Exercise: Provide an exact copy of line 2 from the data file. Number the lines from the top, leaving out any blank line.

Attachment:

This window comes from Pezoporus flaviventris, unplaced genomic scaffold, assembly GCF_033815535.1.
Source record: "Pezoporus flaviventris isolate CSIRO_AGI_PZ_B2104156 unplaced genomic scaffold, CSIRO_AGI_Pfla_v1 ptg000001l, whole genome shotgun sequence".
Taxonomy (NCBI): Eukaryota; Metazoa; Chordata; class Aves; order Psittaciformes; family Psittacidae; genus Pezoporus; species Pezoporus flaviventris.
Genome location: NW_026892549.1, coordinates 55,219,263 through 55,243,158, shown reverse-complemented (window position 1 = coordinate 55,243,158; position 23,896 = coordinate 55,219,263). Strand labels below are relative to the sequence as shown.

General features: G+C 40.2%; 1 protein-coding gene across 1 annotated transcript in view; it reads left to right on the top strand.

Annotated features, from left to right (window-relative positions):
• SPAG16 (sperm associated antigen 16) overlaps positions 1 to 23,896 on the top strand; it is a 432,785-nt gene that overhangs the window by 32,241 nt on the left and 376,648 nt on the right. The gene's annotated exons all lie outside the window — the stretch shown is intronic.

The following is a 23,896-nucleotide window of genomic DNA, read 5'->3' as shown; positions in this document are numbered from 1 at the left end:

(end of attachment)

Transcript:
Source record: "Pezoporus flaviventris isolate CSIRO_AGI_PZ_B2104156 unplaced genomic scaffold, CSIRO_AGI_Pfla_v1 ptg000001l, whole genome shotgun sequence".